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NIGHT AT SEA.

'Tis night, when Meditation bids us feel
We once have loved, though love is at an end.
The heart, lone mourner of its baffled zeal,
Though friendless now, will dream it had a friend.
Who with the weight of years would wish to bend,
When youth itself survives young Love and Joy.
Alas! when mingling souls forget to blend,

Death hath but little left him to destroy! [boy? Oh ! happy years ! once more who would not be a

Thus bending o'er the vessel's laving side,
To gaze on Dian's wave-reflected sphere,
The soul forgets her schemes of Hope and Pride,
And Aies unconscious o'er each backward year.
None are so desolate but something dear,
Dearer than self, possesses, or possessed
A thought, and claims the homage of a tear

A flashing pang! of which the weary breast Would still, albeit in vain, the heavy heart divest.

;

A NIGHT SCENE AT THE SIEGE OF CORINTH. 'Tis midnight : on the mountains brown The cold round moon shines deeply down; Blue roll the waters, blue the sky Spreads like an ocean hung on high, Bespangled with those isles of light, So wildly, spiritually bright; Who ever gazed upon them shining, And turned to earth without repining, Nor wished for wings to flee away, And mix with their eternal ray ? The waves on either shore lay there Calm, clear, and azure as the air ;

And scarce their foam the pebbles shook,
But murmur'd meekly as the brook.
The winds were pillowed on the waves,
The banners drooped along their staves.
And, as they fell around them furling,
Above them shone the crescent curling ;
And that deep silence was unbroke,
Save where the watch his signal spoke,
Save where the steed neighed oft and shrill,
And echo answer'd from the hill,
And the wide hum of that wild host
Rustled like leaves from coast to coast,
As rose the Muezzin's voice in air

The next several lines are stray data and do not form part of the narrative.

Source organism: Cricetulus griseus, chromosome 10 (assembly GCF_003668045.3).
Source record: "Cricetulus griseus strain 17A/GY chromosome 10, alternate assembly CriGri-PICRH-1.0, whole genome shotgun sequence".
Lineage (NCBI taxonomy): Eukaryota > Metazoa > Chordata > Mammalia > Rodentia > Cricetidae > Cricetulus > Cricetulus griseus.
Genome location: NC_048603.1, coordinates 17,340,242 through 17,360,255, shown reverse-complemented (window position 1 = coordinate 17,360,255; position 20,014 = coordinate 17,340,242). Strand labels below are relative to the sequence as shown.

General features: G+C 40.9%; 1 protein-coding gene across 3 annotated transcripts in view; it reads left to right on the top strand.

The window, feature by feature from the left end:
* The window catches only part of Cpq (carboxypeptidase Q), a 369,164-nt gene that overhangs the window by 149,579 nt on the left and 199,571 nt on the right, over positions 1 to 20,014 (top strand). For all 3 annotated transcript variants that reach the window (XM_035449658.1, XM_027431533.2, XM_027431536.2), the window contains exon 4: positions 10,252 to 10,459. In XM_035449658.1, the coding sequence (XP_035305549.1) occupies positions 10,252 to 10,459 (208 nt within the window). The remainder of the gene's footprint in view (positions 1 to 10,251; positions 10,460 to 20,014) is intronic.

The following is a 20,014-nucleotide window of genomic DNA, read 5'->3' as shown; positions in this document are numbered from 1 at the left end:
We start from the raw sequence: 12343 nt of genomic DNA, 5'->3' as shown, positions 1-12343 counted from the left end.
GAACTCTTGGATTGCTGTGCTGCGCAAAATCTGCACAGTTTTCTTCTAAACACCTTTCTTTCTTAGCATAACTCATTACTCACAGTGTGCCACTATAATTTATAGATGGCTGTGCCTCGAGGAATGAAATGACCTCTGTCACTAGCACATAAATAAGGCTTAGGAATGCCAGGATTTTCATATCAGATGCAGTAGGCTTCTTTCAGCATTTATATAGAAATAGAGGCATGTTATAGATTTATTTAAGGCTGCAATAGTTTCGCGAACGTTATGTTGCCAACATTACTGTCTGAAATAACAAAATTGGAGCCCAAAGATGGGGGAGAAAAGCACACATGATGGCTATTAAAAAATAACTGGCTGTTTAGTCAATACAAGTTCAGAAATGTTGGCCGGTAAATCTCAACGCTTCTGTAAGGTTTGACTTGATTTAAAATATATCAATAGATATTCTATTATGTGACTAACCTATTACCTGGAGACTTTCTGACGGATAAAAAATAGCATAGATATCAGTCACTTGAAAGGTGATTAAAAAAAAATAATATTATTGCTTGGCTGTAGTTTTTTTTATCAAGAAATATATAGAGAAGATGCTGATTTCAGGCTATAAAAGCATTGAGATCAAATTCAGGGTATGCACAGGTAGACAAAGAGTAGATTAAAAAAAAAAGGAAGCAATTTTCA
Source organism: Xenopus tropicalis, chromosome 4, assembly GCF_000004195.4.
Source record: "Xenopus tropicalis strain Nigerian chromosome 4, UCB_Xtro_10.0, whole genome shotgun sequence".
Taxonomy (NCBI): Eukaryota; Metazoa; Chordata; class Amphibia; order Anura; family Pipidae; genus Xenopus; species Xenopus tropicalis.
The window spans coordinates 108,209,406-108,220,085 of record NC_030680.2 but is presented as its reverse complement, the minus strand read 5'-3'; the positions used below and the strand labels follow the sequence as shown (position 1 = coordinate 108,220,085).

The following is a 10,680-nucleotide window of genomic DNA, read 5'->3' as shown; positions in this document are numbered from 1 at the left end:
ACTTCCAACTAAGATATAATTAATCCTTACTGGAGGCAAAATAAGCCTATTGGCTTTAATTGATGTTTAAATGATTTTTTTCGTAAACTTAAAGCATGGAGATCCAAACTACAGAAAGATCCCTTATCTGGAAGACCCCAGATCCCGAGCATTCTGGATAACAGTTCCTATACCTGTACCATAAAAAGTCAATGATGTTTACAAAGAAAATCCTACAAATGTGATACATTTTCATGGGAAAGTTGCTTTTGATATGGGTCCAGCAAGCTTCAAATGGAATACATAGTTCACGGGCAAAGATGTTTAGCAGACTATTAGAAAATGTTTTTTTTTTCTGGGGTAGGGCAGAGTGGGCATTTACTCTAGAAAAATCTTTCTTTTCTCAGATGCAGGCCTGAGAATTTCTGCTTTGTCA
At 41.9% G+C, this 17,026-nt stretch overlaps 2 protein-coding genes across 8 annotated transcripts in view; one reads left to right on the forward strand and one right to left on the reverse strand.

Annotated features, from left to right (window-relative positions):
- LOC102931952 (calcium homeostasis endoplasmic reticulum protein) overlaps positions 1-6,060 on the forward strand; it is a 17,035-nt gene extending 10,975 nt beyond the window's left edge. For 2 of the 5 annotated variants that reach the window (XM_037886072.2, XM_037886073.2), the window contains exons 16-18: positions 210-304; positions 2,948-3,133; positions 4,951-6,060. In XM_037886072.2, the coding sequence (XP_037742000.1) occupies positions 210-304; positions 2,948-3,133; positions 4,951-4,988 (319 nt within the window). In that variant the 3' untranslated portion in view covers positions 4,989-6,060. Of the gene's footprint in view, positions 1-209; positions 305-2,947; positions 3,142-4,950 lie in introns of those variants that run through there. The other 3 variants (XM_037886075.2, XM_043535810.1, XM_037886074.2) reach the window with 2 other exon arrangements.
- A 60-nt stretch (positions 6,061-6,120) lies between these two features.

In midnight call to wonted prayer ;
It rose, that chanted mournful strain,
Like some lone spirit's o'er the plain :
'Twas musical, but sadly sweet,
Such as when winds and harp-strings meet,
And take a long unmeasured tone,
To mortal minstrelsy unknown.
It seem'd to those within the wall
A cry prophetic of their fall :
It struck even the besiegers' ear
With something ominous and drear;
An undefined and sudden thrill,
Which makes the heart a moment still,
Then beat with quicker pulse, ashamed
Of that strange sense its silence framed ;
Such as a sudden passing-bell
Wakes, though but for a stranger's knell.

NORMAN ABBEY.

To Norman Abbey whirl’d the noble pair,

An old, old monastery once, and now

Still older mansion, of a rich and rare

Mixed Gothic, such as artists all allow
Few specimens yet left us can compare

Withal: it lies perhaps a little low,
Because the monks preferred a hill behind,
To shelter their devotion from the wind.
It stood embosomed in a happy valley,

Crown’d by high woodlands, where the Druid oak Stood, like Caractacus, in act to rally

His host with broad arms 'gainst the thunder-stroke; And from beneath his boughs were seen to sally

The dappled foresters—as day awoke
The branching stag swept down with all his herd,
To quaff a brook which murmur'd like a bird.
Before the mansion lay a lucid lake,

Broad as transparent, deep and freshly fed
By a river, which its soften'd way did take

In currents through the calmer water spread Around : the wild fowl nestled in the brake